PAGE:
It’s DAVID COOK vs. DAVID ARCHULETA when the “American Idol” finale takes place tonight — live from the Nokia Theater in Los Angeles, airing at 8 p.m. on FOX. This will be the first time the two Davids sing on the Nokia stage, so how do they think it’s going to affect their performances?
“You know, it’s interesting, ” Cook comments. “I’ve always been really kind of confused by the idea, like the smaller the crowd for me, the more nervous I tend to get. Having the Nokia full, should be great. But you know, win or lose; I think we both win, so for me now, it’s just kind of enjoying the moment.”
Archuleta chimes in, “I don’t think it’ll be too different because the audience is still going to be big on the other side of the camera, watching on TV, so while there’s more people live ¦ I don’t know. I guess I’ll have to see once I go and rehearse and stuff.”
The Best and Worst of the Dueling Davids
Before we gather around the tube to watch the battle of the Davids on AI next week, we thought we’d take a trip down memory lane and discuss each contestant’s best and worst performances from this season. I know you all love David A. and David C. and balk at any mention of a “worst” performance, so let’s just say these songs weren’t their brightest moments. Today, we begin with the 17-year-old who we lovingly refer to as, “Archie.”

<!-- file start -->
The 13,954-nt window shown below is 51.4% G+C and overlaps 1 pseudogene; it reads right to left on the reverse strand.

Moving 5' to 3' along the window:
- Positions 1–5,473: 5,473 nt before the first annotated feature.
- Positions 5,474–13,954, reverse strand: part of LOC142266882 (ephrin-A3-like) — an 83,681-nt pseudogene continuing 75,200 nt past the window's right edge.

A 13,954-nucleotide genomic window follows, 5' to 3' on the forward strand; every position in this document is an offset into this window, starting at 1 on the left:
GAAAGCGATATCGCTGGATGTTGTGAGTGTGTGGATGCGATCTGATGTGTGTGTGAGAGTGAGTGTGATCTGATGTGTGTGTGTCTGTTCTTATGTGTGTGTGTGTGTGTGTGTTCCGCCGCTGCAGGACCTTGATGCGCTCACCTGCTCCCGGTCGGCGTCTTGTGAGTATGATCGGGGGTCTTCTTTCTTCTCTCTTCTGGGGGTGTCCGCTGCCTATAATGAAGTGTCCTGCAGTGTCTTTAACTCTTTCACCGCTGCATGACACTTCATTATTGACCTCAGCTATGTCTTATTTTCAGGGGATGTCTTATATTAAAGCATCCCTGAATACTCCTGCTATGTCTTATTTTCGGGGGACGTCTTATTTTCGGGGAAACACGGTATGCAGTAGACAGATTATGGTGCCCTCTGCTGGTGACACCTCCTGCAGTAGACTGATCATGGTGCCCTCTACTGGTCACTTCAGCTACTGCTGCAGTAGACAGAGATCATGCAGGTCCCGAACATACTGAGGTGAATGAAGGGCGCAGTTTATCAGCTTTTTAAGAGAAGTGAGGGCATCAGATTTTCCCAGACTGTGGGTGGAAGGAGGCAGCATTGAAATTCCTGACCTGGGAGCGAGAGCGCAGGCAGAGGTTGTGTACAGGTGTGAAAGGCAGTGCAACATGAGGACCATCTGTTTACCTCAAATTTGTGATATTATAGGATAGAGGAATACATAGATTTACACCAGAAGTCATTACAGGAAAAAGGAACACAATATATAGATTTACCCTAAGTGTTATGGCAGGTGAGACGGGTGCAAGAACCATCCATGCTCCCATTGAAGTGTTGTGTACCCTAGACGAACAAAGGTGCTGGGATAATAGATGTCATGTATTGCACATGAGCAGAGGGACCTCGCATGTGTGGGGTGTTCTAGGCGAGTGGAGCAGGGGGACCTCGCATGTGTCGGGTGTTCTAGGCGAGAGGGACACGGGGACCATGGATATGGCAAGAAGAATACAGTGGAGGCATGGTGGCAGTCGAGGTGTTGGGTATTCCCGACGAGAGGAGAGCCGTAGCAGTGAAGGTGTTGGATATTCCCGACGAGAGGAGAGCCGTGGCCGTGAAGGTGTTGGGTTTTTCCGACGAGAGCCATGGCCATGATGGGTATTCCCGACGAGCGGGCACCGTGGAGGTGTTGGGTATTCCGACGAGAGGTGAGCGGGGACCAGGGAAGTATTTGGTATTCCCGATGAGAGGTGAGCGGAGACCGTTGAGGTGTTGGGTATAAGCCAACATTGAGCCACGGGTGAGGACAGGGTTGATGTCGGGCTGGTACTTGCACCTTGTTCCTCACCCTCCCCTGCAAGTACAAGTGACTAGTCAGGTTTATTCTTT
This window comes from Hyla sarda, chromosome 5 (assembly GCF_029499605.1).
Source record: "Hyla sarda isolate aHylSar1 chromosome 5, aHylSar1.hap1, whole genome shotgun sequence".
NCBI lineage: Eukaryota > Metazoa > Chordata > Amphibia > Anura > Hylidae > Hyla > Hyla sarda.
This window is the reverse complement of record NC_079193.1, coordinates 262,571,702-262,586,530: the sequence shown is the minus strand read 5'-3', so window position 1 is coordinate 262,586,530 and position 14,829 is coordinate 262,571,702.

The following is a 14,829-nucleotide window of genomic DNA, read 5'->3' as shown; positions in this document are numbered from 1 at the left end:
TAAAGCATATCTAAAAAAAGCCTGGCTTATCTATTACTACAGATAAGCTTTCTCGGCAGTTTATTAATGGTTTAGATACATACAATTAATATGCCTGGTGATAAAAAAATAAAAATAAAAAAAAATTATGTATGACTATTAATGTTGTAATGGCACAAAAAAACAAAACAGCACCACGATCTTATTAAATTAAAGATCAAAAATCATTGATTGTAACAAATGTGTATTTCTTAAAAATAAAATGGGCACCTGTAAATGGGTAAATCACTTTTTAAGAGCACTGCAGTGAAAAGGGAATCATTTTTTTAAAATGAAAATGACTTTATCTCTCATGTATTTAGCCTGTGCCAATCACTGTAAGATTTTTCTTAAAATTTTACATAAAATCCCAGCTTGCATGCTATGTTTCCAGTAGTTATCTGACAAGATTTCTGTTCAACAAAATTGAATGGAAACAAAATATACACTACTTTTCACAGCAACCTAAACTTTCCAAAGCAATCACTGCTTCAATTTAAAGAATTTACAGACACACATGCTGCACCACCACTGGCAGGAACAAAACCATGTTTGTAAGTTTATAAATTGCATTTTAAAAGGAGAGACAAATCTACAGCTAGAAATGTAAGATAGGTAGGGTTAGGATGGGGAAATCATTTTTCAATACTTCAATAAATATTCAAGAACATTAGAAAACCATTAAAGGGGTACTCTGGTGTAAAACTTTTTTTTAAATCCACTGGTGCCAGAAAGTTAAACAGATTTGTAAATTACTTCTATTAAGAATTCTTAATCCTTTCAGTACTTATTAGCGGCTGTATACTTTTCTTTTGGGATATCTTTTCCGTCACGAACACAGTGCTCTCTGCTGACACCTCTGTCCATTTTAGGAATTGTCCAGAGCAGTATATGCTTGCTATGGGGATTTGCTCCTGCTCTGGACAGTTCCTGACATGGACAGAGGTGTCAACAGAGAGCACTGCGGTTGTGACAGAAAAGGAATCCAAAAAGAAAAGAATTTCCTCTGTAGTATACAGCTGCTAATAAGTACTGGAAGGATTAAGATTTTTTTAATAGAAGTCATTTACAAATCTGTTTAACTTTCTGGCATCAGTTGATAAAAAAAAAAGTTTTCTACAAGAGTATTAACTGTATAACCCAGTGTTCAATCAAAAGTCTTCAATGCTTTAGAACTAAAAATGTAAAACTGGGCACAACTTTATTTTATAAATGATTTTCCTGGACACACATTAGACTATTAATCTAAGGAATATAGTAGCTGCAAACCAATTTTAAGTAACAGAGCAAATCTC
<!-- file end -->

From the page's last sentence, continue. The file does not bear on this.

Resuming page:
Forget ‹Idol! ‹Dance perfects the formula
“So You Think You Can Dance” is, on paper, very similar to “American Idol.” Both shows are talent competitions that air twice a week on Fox. Both let viewers select a winner with guidance from panels of judges who offer both biting and crazy feedback to people of varying degrees of talent. The two series even have the same producers.